WaPo Hits Obama Administration Decision on Plan B From the Left

Let it not be said that the Washington Post are toadies for the Obama administration. They sometimes chastise the White House for not being left-wing enough. 

For example, on Saturday the Washington Post editorial board weighed in to the left of the Obama administration on the recent call by HHS Secretary Kathleen Sebelius's move to block the FDA's recommendation to allow birth control pill Plan B from being sold without prescription over-the-counter regardless of the patient being a minor.

"[W]e understand Mr. Obama’s instinctive reaction, as the father of two daughters, that parents should be involved before girls resort to emergency contraception. But the Obama administration ultimately made the wrong call on this difficult and emotionally charged issue," the Post editorial board complained.

"It is obviously preferable for parents to be involved in their children’s health care, whether the children are 11 or 16, but girls engaged in sexual activity are not necessarily inclined to enlist parental help," the Post editorialists added. "Time is of the essence when it comes to emergency contraception; the sooner it is used, the more likely it is to work."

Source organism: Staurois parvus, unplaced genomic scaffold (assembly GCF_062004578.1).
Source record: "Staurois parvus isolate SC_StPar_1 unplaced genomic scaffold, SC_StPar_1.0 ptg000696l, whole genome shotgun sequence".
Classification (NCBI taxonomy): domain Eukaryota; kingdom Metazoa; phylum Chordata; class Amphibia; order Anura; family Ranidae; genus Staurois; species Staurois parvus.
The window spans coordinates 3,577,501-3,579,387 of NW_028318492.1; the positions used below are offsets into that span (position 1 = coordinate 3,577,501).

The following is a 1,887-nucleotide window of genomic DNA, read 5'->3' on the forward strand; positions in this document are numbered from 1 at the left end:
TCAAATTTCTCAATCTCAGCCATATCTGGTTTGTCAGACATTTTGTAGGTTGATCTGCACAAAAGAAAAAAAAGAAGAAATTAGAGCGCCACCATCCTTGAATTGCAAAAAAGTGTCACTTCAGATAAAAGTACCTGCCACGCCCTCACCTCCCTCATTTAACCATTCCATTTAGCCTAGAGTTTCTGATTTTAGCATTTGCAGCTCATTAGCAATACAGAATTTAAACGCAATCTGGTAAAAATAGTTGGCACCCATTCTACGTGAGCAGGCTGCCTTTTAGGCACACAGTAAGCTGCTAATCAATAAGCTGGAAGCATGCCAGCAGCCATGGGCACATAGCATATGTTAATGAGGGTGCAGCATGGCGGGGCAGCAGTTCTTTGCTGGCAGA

According to WebMD, Plan B typically works by preventing ovulation or interfering with fertilization but it may also in some cases prevent "implantation of a fertilized egg," which would mean it can amount to a chemically-induced form of abortion prescribed over-the-counter to minor girls without parental consent or knowledge.

According to drugs.com, "You should be examined by your doctor within 3 weeks after taking Plan B. The doctor will need to confirm that you are not pregnant and that Plan B has not caused any harmful effects." What's more, drugs.com recommends prospective Plan B users to "tell your doctor if you are allergic to any drugs, or if you have diabetes" as "[y]ou may not be able to use Plan B, or you may need special tests during treatment."

Neither of those facts were mentioned in the Post editorial, nor did the Post consider that minor girls hiding the fact of their sexual activity from their parents are probably also unlikely to schedule a random visit to their OB/GYN.

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